Tuesday, September 18, 2012
I often read this blog for bits of inspiration. This weekend she posted a great quote from one of the hackers responsible for some big time sabotage. A condition of his bail required that he not be able to use the internet. Here is what he had to say about the experience.
We've talked before about simplifying and work/life balance, but to be totally unplugged indefinitely? How long do you think you could last? Do you think it would make you more creative? I don't think I've gone more than a few days since day one. Although the way he describes it makes me want to try for longer:
"Things are calmer, slower and at times, I'll admit, more dull. I do very much miss the instant companionship of online life, the innocent chatroom palaver, and the ease with which circles with similar interests can be found. Of course, there are no search terms in real life – one actually has to search. However, there is something oddly endearing about being disconnected from the digital horde.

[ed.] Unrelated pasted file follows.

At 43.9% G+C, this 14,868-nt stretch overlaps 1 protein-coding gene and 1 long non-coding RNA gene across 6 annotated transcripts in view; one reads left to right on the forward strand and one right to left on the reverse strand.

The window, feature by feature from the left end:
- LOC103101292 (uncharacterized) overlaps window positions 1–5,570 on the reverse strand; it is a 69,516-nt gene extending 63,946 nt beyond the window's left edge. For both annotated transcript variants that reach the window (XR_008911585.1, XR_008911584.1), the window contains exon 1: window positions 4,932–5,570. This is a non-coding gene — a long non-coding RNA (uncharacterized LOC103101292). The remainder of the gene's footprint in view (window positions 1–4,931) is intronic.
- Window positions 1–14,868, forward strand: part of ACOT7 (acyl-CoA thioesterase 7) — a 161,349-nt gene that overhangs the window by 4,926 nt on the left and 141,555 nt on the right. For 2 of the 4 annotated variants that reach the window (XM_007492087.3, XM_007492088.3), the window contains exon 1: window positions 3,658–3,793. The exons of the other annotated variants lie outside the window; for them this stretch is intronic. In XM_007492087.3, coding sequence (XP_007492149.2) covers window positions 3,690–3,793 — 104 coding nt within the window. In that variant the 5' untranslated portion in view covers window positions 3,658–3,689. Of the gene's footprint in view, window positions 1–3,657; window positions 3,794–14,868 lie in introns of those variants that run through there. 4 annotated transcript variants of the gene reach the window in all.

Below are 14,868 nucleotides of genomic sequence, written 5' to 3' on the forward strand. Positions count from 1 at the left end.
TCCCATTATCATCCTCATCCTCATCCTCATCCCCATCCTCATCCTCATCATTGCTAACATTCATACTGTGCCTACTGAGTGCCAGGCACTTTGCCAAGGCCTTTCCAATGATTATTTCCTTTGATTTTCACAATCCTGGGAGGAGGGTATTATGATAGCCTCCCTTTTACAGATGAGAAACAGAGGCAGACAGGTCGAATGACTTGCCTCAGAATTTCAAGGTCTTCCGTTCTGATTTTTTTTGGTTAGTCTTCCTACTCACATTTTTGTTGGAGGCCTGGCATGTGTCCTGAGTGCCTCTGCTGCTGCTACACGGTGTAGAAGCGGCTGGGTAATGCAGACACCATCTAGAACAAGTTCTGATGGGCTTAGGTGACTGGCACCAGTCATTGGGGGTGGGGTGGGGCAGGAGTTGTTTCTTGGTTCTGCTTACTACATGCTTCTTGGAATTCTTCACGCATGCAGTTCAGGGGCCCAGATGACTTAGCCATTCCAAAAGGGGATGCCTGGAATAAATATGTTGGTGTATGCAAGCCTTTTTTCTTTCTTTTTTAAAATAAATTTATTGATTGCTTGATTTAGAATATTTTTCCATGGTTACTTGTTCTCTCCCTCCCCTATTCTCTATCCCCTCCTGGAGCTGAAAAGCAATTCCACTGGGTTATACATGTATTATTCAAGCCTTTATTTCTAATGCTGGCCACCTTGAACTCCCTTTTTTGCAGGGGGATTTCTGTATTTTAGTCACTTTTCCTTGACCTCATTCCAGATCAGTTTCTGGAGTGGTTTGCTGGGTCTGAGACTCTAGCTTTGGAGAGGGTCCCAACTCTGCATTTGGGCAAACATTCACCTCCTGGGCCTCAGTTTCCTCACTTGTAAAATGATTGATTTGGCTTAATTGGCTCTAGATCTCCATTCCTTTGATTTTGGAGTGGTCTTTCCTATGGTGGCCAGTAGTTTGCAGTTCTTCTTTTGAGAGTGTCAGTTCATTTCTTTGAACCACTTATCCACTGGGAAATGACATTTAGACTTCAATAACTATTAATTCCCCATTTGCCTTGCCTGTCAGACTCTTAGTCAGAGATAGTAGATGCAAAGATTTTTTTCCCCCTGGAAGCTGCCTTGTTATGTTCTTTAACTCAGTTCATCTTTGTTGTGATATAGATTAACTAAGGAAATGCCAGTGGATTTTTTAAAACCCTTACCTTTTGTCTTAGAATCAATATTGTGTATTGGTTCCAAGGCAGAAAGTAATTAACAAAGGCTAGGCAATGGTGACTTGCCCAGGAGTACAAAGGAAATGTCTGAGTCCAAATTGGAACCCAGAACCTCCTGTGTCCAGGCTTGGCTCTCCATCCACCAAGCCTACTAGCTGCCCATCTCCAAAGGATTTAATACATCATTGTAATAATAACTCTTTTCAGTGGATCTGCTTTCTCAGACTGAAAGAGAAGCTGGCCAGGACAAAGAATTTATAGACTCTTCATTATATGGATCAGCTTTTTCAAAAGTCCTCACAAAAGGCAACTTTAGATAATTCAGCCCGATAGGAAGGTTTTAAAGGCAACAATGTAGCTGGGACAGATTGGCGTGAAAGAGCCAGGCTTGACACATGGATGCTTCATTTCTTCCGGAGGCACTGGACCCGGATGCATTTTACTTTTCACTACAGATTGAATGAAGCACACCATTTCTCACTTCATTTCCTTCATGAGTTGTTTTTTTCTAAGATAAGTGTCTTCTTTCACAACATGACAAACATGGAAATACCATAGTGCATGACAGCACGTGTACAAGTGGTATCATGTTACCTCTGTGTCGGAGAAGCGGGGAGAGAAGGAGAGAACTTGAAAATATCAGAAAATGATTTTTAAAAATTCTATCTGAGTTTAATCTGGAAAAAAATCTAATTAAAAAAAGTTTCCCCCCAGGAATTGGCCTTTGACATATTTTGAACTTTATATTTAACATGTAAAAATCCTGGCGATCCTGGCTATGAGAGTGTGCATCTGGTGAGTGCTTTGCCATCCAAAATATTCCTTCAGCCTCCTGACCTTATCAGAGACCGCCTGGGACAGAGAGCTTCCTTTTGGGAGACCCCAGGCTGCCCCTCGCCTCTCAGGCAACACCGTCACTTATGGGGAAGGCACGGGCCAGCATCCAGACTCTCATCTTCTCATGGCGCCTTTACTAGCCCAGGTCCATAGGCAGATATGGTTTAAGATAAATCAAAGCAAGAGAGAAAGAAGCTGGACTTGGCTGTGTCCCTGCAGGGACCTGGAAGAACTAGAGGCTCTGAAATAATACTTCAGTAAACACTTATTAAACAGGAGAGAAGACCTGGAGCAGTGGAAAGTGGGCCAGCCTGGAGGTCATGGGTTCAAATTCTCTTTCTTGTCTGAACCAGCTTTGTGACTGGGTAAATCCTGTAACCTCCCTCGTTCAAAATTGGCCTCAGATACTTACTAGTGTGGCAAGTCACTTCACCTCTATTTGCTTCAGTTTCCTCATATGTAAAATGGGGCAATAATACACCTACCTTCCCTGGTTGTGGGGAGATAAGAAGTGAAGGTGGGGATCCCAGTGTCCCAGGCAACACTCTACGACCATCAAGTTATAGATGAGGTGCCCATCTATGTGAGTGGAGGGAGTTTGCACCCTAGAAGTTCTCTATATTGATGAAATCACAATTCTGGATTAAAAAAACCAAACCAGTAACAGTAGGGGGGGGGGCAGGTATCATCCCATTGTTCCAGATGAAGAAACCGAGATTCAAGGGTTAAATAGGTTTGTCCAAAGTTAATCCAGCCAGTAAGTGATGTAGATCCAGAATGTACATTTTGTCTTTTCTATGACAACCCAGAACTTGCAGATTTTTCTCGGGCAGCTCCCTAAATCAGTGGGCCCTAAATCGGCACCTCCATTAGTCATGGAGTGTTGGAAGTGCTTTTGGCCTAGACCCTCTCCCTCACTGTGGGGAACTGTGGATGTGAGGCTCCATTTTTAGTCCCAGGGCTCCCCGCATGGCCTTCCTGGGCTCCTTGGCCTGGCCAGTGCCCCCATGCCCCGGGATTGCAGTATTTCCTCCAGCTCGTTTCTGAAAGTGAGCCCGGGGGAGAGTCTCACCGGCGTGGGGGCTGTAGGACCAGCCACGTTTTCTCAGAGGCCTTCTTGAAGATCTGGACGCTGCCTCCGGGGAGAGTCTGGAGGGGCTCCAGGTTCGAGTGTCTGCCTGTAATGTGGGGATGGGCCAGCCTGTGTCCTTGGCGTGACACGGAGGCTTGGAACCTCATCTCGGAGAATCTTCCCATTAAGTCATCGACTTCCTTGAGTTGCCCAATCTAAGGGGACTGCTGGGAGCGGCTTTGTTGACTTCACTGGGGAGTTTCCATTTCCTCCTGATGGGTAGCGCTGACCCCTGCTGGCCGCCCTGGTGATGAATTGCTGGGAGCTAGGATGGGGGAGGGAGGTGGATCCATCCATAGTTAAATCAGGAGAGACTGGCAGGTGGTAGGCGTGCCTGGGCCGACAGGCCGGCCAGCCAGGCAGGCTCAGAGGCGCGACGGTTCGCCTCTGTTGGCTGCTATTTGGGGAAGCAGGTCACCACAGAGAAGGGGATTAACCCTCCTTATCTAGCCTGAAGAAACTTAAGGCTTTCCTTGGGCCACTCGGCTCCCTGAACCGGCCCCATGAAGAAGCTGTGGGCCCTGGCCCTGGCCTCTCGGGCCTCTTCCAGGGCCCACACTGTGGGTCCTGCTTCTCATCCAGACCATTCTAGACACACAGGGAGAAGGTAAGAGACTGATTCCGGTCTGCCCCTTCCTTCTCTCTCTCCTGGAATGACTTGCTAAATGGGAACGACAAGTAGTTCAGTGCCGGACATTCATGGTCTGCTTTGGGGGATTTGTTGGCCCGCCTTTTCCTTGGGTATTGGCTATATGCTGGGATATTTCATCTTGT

It is not so much the sudden simplicity of daily life – as you can imagine, trivial tasks have been made much more difficult – but the feeling of being able to close my eyes without being bombarded with flashing shapes or constant buzzing sounds, which had occurred frequently since my early teens and could only be attributed to perpetual computer marathons. Sleep is now tranquil and uninterrupted and books seem far more interesting. The paranoia has certainly vanished. I can only describe this sensation as the long-awaited renewal of a previously diminished attention span.
For it is our attention spans that have suffered the most. Our lives are compressed into short, advertisement-like bursts or "tweets". The constant stream of drivel fills page after page, eating away at our creativity. If hashtags were rice grains, do you know how many starving families we could feed? Neither do I – I can't Google it."